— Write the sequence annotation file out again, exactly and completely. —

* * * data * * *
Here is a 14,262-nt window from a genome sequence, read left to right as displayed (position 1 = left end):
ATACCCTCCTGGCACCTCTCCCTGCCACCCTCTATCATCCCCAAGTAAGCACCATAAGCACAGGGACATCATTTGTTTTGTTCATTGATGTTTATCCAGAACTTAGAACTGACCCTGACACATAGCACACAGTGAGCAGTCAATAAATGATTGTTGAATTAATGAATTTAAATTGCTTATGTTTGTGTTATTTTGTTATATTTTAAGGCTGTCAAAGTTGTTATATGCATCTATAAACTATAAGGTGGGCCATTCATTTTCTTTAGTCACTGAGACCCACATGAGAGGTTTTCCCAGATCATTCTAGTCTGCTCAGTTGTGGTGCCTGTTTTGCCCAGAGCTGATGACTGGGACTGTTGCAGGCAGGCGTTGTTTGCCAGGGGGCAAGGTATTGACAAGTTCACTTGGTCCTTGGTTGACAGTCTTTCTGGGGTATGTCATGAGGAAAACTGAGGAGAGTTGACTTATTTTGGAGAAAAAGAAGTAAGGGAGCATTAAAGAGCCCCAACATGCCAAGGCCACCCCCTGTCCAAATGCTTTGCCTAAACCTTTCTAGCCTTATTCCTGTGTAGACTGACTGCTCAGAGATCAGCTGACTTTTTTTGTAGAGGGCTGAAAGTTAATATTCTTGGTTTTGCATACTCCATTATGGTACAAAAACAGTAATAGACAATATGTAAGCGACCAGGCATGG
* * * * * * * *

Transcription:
Here is a 14,262-nt window from a genome sequence, read left to right as displayed (position 1 = left end):
ATACCCTCCTGGCACCTCTCCCTGCCACCCTCTATCATCCCCAAGTAAGCACCATAAGCACAGGGACATCATTTGTTTTGTTCATTGATGTTTATCCAGAACTTAGAACTGACCCTGACACATAGCACACAGTGAGCAGTCAATAAATGATTGTTGAATTAATGAATTTAAATTGCTTATGTTTGTGTTATTTTGTTATATTTTAAGGCTGTCAAAGTTGTTATATGCATCTATAAACTATAAGGTGGGCCATTCATTTTCTTTAGTCACTGAGACCCACATGAGAGGTTTTCCCAGATCATTCTAGTCTGCTCAGTTGTGGTGCCTGTTTTGCCCAGAGCTGATGACTGGGACTGTTGCAGGCAGGCGTTGTTTGCCAGGGGGCAAGGTATTGACAAGTTCACTTGGTCCTTGGTTGACAGTCTTTCTGGGGTATGTCATGAGGAAAACTGAGGAGAGTTGACTTATTTTGGAGAAAAAGAAGTAAGGGAGCATTAAAGAGCCCCAACATGCCAAGGCCACCCCCTGTCCAAATGCTTTGCCTAAACCTTTCTAGCCTTATTCCTGTGTAGACTGACTGCTCAGAGATCAGCTGACTTTTTTTGTAGAGGGCTGAAAGTTAATATTCTTGGTTTTGCATACTCCATTATGGTACAAAAACAGTAATAGACAATATGTAAGCGACCAGGCATGG